“We had a nice neighborhood ... a lot of good Irish and Poles and Swedes around here ... but it was a rough neighborhood, too,” reads a quote in the museum from Roy, Walt’s older brother and business partner. “Up at the corner, where we got our papers, there were three saloons on four corners. It worried Mother and Dad, and they just picked up their four boys and girl and went to the farm.”

It’s clear how much Walt loved that farm in Marceline, Mo., when you listen to the audio of him boasting about the big apples they grew and how “people came from miles around to see our orchard.”

The Disneys eventually moved back to Chicago, where Walt relished his role as cartoonist for the high school magazine and took classes three nights a week at the Chicago Academy of Fine Arts.

World War I was raging, and Walt desperately wanted to be a part of the action. He dropped out of Chicago’s now defunct McKinley High, left his girlfriend and fudged his date of birth on a Red Cross application so he could go to France and drive an ambulance, a model of which is on display at the museum.

Walt’s path from Hermosa to Hollywood had as many ups and downs as the roller coasters in his world-famous theme parks.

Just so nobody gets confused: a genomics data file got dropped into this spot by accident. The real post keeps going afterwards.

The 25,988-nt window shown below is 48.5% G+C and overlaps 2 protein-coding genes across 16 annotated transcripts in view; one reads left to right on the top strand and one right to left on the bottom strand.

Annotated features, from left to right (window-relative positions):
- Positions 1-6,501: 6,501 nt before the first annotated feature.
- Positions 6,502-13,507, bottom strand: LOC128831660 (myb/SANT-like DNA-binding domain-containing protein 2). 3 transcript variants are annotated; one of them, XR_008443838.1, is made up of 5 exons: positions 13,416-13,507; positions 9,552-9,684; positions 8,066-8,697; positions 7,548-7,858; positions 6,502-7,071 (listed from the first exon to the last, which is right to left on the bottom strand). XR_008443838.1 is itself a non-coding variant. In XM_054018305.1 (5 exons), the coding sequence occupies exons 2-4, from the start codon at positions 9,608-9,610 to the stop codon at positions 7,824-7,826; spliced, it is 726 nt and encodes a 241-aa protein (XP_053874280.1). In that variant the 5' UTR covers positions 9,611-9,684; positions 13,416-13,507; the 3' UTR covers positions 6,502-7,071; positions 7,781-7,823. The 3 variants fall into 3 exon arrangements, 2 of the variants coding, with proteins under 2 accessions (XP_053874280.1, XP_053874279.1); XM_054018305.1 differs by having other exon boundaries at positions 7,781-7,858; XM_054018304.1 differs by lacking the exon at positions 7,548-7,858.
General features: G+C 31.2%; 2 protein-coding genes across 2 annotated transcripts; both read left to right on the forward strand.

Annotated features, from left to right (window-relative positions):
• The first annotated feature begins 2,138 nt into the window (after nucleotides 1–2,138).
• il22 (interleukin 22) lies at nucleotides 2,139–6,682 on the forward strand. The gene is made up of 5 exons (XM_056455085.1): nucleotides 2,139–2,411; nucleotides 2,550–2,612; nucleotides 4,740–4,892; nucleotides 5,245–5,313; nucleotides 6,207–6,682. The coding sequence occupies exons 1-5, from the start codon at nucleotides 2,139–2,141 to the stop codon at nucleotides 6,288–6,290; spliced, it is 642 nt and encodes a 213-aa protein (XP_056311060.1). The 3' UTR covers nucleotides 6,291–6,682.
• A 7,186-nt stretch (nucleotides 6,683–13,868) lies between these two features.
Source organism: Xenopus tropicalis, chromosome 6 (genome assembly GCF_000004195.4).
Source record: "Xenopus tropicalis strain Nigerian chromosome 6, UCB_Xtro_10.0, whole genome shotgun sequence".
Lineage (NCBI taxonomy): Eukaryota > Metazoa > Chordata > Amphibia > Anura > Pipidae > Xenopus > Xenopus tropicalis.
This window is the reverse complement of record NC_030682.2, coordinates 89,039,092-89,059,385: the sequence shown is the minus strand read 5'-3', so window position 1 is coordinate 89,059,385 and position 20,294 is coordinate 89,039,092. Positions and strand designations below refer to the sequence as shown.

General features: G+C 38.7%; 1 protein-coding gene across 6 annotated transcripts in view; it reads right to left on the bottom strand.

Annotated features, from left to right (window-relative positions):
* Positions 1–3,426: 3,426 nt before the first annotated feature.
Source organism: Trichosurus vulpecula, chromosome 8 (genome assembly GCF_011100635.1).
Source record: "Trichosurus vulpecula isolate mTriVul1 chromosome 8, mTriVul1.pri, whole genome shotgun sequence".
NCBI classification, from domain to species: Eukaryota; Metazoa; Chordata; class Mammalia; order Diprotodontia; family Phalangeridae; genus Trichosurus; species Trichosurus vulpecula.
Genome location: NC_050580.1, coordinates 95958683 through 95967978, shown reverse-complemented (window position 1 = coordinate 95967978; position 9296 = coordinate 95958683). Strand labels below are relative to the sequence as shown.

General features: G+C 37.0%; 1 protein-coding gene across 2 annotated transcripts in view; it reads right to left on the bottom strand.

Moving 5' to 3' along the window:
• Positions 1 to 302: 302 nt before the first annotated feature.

The museum chronicles both his successes and setbacks, including the bankruptcy in 1923 of his first cartoon company in Kansas City and the 1941 Disney Studios strike that Walt viewed as a “personal attack,” according to his daughter Diane. You can watch video of animators on the picket line and listen to Disney testify before Congress about what he believed was a communist plot to take over his artists.

Even Disney’s biggest successes sometimes had rocky starts. “Disney’s Folly” is what skeptics initially dubbed “Snow White and the Seven Dwarfs,” the 1937 classic that has an entire gallery in the museum devoted to it.

“Walt sunk every penny he had into that film,” said the museum’s executive director, Richard Benefield. “A lot of the pundits didn’t think audiences would sit through a full-length animated feature. Boy, did he prove them wrong. Some people consider it the most important film of the 20th century.”